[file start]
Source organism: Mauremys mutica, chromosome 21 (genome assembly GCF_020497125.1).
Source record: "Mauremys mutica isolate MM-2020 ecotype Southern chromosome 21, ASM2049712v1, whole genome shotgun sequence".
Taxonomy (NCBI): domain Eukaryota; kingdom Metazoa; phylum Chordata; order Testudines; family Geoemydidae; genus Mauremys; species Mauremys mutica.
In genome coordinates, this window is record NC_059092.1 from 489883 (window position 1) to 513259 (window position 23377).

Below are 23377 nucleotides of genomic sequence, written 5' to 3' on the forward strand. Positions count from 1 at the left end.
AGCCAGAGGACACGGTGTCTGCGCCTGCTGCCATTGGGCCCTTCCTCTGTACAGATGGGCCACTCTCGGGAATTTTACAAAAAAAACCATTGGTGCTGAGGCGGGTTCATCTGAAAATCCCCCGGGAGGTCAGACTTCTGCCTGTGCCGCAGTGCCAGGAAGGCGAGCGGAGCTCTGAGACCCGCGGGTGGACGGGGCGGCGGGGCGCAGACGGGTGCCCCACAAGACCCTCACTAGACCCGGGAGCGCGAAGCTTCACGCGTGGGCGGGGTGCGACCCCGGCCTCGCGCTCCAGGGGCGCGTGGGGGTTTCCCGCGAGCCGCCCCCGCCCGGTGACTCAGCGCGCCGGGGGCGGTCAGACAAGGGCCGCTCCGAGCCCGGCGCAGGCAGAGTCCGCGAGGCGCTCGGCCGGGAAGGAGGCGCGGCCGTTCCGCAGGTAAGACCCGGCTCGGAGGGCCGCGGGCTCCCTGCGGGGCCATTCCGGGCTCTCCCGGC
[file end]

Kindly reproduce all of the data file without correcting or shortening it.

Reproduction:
Source organism: Mauremys mutica, chromosome 21 (genome assembly GCF_020497125.1).
Source record: "Mauremys mutica isolate MM-2020 ecotype Southern chromosome 21, ASM2049712v1, whole genome shotgun sequence".
Taxonomy (NCBI): domain Eukaryota; kingdom Metazoa; phylum Chordata; order Testudines; family Geoemydidae; genus Mauremys; species Mauremys mutica.
In genome coordinates, this window is record NC_059092.1 from 489883 (window position 1) to 513259 (window position 23377).

Below are 23377 nucleotides of genomic sequence, written 5' to 3' on the forward strand. Positions count from 1 at the left end.
AGCCAGAGGACACGGTGTCTGCGCCTGCTGCCATTGGGCCCTTCCTCTGTACAGATGGGCCACTCTCGGGAATTTTACAAAAAAAACCATTGGTGCTGAGGCGGGTTCATCTGAAAATCCCCCGGGAGGTCAGACTTCTGCCTGTGCCGCAGTGCCAGGAAGGCGAGCGGAGCTCTGAGACCCGCGGGTGGACGGGGCGGCGGGGCGCAGACGGGTGCCCCACAAGACCCTCACTAGACCCGGGAGCGCGAAGCTTCACGCGTGGGCGGGGTGCGACCCCGGCCTCGCGCTCCAGGGGCGCGTGGGGGTTTCCCGCGAGCCGCCCCCGCCCGGTGACTCAGCGCGCCGGGGGCGGTCAGACAAGGGCCGCTCCGAGCCCGGCGCAGGCAGAGTCCGCGAGGCGCTCGGCCGGGAAGGAGGCGCGGCCGTTCCGCAGGTAAGACCCGGCTCGGAGGGCCGCGGGCTCCCTGCGGGGCCATTCCGGGCTCTCCCGGC